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Few tasks must have been as daunting as the one faced by game programmers when the official Dungeons & Dragons brand decided to launch itself into the massive multiplayer online market. Could an experience enjoyed by millions all over the globe be transferred successfully online and compare favourably to the current leader of MMORPGs, World of Warcraft? We're pleased to report that Dungeons & Dragons Online: Stormreach has met those lofty expectations.
From the start, Dungeons & Dragons Online: Stormreach is about one thing and one thing only -- unrelenting action. In MMORPGs gone by, players would typically have to spend their first few hours (if not days) racking up experience points via repetitive mundane tasks -- only after this grunt-work would players earn the right to swing a weapon and start having some fun. This often left a bad taste in the mouth of some gamers, and would serve to discourage new players from joining.
Fortunately, somewhere in this game's design stage it was decided that the best way to keep new users involved would be to throw them into the action straight up. After completing the tutorial section, it is simply a case of talking to the first NPC you meet, turning to the right and moving forward a few steps and voila -- you're involved in your first mission (complete with kobolds and ooze). While kobolds hardly compare to the Red Dragon present on the game's cover, it is purely a matter of minutes before your character reaches level one in experience, ready to set off on more quests and earn a fortune.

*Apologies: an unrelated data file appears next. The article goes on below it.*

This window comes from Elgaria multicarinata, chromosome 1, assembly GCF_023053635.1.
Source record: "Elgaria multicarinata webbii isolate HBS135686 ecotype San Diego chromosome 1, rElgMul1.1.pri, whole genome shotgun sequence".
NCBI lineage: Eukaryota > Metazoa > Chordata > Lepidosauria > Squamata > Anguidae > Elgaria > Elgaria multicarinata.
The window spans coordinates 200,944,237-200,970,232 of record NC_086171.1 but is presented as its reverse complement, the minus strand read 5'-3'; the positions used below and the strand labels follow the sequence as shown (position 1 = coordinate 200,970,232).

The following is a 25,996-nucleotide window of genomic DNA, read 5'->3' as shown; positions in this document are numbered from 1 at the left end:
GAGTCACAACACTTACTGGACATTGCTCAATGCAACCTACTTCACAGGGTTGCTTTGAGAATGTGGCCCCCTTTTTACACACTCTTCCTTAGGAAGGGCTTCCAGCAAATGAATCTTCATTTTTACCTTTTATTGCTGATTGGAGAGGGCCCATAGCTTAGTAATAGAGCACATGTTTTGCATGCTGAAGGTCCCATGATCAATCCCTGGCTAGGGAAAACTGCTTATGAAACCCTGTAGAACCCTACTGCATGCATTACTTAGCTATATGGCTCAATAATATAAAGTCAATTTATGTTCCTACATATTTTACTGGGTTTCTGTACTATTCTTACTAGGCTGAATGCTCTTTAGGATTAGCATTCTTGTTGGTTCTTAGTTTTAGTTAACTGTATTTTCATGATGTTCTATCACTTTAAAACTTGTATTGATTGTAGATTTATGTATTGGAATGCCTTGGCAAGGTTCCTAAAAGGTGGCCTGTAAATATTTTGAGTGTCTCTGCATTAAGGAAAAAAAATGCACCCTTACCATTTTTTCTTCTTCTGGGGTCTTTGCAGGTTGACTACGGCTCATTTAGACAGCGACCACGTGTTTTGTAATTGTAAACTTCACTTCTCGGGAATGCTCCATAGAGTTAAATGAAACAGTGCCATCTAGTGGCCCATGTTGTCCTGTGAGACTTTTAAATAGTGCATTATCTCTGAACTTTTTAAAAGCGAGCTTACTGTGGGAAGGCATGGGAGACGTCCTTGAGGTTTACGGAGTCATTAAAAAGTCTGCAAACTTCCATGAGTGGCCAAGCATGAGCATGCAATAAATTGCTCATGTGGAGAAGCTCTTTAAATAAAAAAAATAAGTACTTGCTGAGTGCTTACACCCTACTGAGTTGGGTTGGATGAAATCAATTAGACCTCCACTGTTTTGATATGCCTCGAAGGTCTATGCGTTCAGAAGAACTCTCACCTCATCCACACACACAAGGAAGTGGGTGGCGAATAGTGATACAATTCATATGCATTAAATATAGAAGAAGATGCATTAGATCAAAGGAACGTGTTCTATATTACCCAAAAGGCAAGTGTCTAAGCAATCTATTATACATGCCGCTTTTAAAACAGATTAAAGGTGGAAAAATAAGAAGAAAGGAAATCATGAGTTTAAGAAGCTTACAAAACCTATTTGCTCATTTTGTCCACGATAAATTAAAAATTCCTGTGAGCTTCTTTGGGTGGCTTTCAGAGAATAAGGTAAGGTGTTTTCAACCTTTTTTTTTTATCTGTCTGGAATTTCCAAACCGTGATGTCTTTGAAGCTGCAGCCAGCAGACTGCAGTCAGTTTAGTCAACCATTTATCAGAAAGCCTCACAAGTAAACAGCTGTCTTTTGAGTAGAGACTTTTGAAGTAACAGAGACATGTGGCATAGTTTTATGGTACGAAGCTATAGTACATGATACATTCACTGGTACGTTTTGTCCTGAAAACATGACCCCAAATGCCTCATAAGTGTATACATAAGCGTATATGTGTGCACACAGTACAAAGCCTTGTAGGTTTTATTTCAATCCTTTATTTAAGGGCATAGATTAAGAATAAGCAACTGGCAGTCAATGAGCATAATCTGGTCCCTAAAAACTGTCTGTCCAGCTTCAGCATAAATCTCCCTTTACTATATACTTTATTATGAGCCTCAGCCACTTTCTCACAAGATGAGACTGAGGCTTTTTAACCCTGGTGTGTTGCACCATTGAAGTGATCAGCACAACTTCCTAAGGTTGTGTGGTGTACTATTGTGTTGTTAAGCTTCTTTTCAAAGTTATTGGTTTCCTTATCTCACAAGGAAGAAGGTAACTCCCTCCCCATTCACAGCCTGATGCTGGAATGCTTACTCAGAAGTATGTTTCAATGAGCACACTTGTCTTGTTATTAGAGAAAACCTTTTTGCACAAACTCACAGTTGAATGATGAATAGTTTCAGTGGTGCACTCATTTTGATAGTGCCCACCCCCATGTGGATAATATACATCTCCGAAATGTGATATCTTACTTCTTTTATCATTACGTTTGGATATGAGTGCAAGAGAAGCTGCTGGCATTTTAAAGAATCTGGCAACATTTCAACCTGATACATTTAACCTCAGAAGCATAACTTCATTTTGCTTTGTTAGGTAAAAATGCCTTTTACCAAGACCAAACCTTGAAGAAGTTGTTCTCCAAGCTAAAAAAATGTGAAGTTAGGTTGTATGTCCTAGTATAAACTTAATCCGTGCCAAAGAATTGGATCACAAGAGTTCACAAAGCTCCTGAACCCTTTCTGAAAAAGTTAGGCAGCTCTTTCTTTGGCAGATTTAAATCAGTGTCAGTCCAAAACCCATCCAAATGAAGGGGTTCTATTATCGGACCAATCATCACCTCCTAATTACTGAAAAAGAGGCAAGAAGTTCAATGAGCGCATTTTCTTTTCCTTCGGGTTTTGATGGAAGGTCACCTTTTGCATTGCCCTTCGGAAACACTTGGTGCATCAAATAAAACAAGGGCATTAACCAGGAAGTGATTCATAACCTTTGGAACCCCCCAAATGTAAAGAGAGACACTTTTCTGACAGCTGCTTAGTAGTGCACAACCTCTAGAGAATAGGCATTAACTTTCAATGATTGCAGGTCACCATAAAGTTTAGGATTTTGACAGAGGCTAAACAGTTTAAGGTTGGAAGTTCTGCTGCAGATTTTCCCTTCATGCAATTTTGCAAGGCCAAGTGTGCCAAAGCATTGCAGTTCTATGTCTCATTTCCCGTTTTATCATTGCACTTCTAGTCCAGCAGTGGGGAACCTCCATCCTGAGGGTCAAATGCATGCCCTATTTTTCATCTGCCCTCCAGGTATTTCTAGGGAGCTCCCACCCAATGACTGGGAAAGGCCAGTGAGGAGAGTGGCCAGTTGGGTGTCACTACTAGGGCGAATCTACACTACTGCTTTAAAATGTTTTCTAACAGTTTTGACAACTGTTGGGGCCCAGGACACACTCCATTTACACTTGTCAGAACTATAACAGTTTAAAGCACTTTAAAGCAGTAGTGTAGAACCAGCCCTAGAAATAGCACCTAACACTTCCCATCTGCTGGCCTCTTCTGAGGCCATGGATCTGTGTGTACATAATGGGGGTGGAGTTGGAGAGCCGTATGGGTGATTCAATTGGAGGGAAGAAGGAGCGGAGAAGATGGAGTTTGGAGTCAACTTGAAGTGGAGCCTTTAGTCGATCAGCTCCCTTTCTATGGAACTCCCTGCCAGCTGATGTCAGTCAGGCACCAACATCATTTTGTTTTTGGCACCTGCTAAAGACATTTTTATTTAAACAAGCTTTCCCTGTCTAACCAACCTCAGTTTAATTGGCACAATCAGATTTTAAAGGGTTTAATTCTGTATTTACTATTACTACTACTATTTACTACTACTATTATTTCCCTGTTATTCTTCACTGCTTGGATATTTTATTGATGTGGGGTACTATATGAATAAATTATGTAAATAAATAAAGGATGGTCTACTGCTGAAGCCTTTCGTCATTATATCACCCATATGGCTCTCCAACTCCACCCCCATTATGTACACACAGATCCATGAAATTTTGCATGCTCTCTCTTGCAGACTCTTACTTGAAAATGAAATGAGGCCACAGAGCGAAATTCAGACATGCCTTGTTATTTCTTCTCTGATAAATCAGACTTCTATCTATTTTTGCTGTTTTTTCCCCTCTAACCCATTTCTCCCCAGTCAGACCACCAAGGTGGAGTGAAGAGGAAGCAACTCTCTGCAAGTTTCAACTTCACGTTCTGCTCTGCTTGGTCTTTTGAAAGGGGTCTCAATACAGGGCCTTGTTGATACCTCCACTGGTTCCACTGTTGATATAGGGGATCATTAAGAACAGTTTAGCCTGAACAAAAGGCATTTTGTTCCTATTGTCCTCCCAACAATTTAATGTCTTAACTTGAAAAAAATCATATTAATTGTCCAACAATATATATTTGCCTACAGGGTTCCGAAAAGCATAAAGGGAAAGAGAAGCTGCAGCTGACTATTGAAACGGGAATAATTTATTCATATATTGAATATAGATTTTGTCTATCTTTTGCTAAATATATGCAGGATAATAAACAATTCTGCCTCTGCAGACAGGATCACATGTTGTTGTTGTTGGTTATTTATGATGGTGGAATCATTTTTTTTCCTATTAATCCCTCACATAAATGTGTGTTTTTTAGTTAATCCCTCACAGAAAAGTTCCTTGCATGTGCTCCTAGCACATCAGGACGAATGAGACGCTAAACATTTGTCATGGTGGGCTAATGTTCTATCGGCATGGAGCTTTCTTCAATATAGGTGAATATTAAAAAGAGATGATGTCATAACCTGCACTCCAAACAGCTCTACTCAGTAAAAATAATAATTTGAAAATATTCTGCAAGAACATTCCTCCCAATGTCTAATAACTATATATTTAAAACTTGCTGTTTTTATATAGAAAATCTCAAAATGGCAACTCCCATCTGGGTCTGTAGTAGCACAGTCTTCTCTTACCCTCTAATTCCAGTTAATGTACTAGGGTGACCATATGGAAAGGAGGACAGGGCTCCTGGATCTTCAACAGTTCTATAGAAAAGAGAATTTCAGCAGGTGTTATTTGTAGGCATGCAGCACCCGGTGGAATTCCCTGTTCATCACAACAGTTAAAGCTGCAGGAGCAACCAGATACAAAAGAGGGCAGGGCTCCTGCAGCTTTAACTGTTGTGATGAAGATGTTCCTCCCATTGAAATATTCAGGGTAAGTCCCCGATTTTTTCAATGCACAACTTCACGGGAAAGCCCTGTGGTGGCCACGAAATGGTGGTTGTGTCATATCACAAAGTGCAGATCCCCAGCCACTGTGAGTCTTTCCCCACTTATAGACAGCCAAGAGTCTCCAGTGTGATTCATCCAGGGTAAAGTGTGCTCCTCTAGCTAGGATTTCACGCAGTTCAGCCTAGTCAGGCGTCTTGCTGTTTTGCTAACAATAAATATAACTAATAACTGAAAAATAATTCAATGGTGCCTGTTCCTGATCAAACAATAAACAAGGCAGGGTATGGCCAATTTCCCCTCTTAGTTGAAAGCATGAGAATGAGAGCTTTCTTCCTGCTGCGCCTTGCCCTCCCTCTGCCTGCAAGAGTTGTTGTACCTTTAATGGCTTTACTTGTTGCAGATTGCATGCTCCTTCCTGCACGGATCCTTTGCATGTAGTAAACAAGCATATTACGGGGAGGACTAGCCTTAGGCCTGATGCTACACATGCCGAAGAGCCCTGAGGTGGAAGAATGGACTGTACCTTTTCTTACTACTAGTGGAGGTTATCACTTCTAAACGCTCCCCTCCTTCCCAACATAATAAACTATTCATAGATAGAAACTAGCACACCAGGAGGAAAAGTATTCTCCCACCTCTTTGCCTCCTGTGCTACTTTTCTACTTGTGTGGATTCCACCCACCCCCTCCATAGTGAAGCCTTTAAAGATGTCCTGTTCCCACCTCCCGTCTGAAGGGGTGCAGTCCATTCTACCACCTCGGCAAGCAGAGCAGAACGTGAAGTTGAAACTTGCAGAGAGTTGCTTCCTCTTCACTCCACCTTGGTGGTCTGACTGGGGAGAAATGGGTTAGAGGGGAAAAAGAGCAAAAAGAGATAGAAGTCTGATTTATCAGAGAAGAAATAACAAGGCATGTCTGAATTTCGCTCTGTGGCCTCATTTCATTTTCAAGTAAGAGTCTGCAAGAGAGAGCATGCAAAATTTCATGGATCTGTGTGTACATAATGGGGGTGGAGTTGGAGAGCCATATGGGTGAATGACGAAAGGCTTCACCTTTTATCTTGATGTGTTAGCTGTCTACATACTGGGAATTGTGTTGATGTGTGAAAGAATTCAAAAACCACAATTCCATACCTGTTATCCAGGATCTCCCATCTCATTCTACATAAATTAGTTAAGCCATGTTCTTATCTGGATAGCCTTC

Players from the traditional realm of pen and paper will immediately feel right at home, as the game uses the official version 3.5 ruleset. All of the spells, feats, races and classes are present, and seeing a d20 roll in the corner everytime you attack or perform an action is a constant reminder that you are playing D&D. A key aspect of the traditional form of D&D is the social interaction between players -- while the online variant cannot offer the same face-to-face experience, it is still possible to enjoy oneself and have a bit of a laugh between encounters. For the beginner player without any contacts in the gameworld, there is nothing to fear about being left behind without a party. Finding partners is as easy as advertising that you are looking to join a group and/or asking a party leader to invite you. Once you have encountered a number of party members that you wish to remember, you can add them to you "Friends List", which allows you to see their status at a glance. Alternative to this is the Guild, which behaves the same as the Friends List but also gives you a separate channel to communicate amongst guild members.
While the social communication within a party or guild is good, the omission of player vs player areas and quests does leave the game lacking a key feature. This omission may prevent unwanted behaviour that plagues other MMORPGs, such as high level characters killing off lower level characters, but there is always the desire to see who really is the best player/character and would be a useful additional to any future expansion pack.
This desire stems from the ease with which experience points are gained throughout the game. After barely a week with the game, it is possible to have a character reach level four (out of a maximum of 10 levels). Each day more and more maximum level characters can be seen throughout the game and this is something that will have to be addressed to sustain the game's shelf life.
With a burgeoning community already in place and with the feel of the pen and paper game captured wonderfully, Dungeons & Dragons Online can provide players with an on demand experience that most D&D aficionados only ever get in their weekly "real world" sessions with friends. Complete with version 3.5 rules, it is a familiar environment for players and eases any teething problems. With a couple of fixes and the ability to fight other players at some point, it may be time to consider putting the dice bag away for good.
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